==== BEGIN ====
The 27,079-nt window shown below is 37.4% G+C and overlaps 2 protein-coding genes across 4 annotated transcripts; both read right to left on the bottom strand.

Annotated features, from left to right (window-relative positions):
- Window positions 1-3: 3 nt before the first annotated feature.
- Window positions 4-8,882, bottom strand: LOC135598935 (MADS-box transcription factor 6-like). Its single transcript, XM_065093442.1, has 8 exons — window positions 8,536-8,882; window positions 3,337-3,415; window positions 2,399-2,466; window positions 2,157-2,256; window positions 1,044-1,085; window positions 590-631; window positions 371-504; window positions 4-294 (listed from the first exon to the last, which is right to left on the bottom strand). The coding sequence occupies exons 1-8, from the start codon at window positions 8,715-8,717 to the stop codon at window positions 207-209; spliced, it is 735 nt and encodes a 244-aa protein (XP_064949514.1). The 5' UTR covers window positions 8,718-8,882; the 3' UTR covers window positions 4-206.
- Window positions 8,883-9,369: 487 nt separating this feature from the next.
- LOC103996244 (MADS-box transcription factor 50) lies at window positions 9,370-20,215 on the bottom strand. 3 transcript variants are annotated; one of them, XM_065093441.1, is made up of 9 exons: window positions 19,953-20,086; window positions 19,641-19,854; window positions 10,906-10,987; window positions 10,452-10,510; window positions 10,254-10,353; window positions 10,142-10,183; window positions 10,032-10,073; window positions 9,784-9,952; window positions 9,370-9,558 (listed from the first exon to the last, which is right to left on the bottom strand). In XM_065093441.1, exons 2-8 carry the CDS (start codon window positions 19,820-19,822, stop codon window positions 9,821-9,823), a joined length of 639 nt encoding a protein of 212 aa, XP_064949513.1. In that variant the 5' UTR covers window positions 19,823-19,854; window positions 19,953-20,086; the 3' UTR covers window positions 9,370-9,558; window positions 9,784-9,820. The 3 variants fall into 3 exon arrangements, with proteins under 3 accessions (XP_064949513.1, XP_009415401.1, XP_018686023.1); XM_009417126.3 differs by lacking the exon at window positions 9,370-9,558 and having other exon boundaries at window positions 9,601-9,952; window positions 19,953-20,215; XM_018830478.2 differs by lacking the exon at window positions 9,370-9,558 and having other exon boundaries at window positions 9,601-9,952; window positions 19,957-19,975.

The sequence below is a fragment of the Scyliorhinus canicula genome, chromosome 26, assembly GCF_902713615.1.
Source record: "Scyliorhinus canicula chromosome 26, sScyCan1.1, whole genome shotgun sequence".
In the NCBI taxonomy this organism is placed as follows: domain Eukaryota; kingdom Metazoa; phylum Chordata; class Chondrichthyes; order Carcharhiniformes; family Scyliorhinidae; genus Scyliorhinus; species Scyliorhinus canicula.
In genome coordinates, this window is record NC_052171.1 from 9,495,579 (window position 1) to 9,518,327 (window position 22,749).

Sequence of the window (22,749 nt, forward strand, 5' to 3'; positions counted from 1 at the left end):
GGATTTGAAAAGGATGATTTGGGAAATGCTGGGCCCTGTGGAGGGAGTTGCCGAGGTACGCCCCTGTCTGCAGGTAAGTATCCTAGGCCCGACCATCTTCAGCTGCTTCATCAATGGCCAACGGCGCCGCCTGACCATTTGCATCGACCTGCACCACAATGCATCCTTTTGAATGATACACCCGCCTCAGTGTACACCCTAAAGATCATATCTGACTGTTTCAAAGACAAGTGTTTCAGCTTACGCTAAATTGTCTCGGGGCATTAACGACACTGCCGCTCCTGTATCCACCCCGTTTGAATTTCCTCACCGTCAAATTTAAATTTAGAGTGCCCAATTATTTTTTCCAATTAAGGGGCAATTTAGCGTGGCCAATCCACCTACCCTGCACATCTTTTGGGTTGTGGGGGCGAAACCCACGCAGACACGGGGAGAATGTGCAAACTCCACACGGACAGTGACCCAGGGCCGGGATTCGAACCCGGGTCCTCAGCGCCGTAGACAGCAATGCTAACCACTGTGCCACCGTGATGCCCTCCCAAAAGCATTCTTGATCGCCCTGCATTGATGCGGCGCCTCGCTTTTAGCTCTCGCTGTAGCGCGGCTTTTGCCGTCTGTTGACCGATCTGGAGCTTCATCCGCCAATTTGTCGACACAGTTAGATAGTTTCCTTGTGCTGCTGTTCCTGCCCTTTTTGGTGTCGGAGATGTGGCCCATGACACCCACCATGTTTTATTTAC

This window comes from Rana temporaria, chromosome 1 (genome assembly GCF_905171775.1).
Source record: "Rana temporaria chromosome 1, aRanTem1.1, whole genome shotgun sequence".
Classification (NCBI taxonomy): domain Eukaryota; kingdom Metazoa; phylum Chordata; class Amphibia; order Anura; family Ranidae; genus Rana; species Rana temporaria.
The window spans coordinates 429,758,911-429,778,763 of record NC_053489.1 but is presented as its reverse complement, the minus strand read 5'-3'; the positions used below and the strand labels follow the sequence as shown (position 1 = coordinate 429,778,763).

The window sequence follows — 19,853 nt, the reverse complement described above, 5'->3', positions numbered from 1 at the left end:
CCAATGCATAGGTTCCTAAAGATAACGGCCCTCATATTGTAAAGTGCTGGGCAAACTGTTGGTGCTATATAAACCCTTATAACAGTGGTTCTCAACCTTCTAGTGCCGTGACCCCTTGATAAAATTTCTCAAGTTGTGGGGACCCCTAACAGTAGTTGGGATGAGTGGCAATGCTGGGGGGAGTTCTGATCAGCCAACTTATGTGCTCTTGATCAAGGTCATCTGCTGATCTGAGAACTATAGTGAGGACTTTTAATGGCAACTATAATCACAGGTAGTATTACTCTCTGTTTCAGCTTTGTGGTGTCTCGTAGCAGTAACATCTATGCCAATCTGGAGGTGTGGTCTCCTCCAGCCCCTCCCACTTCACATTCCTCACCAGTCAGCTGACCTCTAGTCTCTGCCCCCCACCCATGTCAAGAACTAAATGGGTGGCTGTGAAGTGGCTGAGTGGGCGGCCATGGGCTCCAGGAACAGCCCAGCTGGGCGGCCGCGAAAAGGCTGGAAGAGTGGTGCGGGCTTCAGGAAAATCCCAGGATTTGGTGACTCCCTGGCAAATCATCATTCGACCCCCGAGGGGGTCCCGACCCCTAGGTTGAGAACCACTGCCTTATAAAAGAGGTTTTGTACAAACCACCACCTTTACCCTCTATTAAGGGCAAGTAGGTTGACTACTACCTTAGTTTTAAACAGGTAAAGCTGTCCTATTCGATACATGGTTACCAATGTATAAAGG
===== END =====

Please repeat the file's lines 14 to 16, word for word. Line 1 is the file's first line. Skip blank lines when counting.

Source record: "Rana temporaria chromosome 1, aRanTem1.1, whole genome shotgun sequence".
Classification (NCBI taxonomy): domain Eukaryota; kingdom Metazoa; phylum Chordata; class Amphibia; order Anura; family Ranidae; genus Rana; species Rana temporaria.
The window spans coordinates 429,758,911-429,778,763 of record NC_053489.1 but is presented as its reverse complement, the minus strand read 5'-3'; the positions used below and the strand labels follow the sequence as shown (position 1 = coordinate 429,778,763).